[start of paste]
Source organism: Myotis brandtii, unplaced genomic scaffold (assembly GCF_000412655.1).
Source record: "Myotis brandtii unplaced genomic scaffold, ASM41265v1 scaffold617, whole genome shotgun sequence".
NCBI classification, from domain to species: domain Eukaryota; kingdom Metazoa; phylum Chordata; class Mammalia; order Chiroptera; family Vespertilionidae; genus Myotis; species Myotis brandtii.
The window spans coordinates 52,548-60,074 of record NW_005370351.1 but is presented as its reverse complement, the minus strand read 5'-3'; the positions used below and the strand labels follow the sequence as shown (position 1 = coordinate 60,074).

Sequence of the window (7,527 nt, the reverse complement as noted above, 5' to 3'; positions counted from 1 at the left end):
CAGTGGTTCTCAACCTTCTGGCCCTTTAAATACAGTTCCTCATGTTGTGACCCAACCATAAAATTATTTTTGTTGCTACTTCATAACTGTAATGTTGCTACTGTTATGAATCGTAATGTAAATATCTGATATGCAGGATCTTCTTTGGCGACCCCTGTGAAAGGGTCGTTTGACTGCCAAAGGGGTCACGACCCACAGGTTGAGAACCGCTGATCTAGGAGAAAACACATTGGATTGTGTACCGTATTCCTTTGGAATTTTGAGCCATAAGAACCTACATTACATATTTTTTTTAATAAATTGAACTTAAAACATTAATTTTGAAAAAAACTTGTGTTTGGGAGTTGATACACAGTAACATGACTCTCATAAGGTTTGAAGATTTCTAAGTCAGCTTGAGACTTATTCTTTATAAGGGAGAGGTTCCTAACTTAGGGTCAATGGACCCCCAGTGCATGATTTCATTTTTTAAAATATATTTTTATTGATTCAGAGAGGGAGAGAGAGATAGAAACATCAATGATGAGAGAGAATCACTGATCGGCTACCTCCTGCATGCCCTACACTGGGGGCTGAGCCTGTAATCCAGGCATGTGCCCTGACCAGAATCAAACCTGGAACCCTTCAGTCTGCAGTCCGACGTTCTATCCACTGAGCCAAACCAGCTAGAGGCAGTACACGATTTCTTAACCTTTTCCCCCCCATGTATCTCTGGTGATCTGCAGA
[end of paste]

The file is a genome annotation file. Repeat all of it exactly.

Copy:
Source organism: Myotis brandtii, unplaced genomic scaffold (assembly GCF_000412655.1).
Source record: "Myotis brandtii unplaced genomic scaffold, ASM41265v1 scaffold617, whole genome shotgun sequence".
NCBI classification, from domain to species: domain Eukaryota; kingdom Metazoa; phylum Chordata; class Mammalia; order Chiroptera; family Vespertilionidae; genus Myotis; species Myotis brandtii.
The window spans coordinates 52,548-60,074 of record NW_005370351.1 but is presented as its reverse complement, the minus strand read 5'-3'; the positions used below and the strand labels follow the sequence as shown (position 1 = coordinate 60,074).

Sequence of the window (7,527 nt, the reverse complement as noted above, 5' to 3'; positions counted from 1 at the left end):
CAGTGGTTCTCAACCTTCTGGCCCTTTAAATACAGTTCCTCATGTTGTGACCCAACCATAAAATTATTTTTGTTGCTACTTCATAACTGTAATGTTGCTACTGTTATGAATCGTAATGTAAATATCTGATATGCAGGATCTTCTTTGGCGACCCCTGTGAAAGGGTCGTTTGACTGCCAAAGGGGTCACGACCCACAGGTTGAGAACCGCTGATCTAGGAGAAAACACATTGGATTGTGTACCGTATTCCTTTGGAATTTTGAGCCATAAGAACCTACATTACATATTTTTTTTAATAAATTGAACTTAAAACATTAATTTTGAAAAAAACTTGTGTTTGGGAGTTGATACACAGTAACATGACTCTCATAAGGTTTGAAGATTTCTAAGTCAGCTTGAGACTTATTCTTTATAAGGGAGAGGTTCCTAACTTAGGGTCAATGGACCCCCAGTGCATGATTTCATTTTTTAAAATATATTTTTATTGATTCAGAGAGGGAGAGAGAGATAGAAACATCAATGATGAGAGAGAATCACTGATCGGCTACCTCCTGCATGCCCTACACTGGGGGCTGAGCCTGTAATCCAGGCATGTGCCCTGACCAGAATCAAACCTGGAACCCTTCAGTCTGCAGTCCGACGTTCTATCCACTGAGCCAAACCAGCTAGAGGCAGTACACGATTTCTTAACCTTTTCCCCCCCATGTATCTCTGGTGATCTGCAGA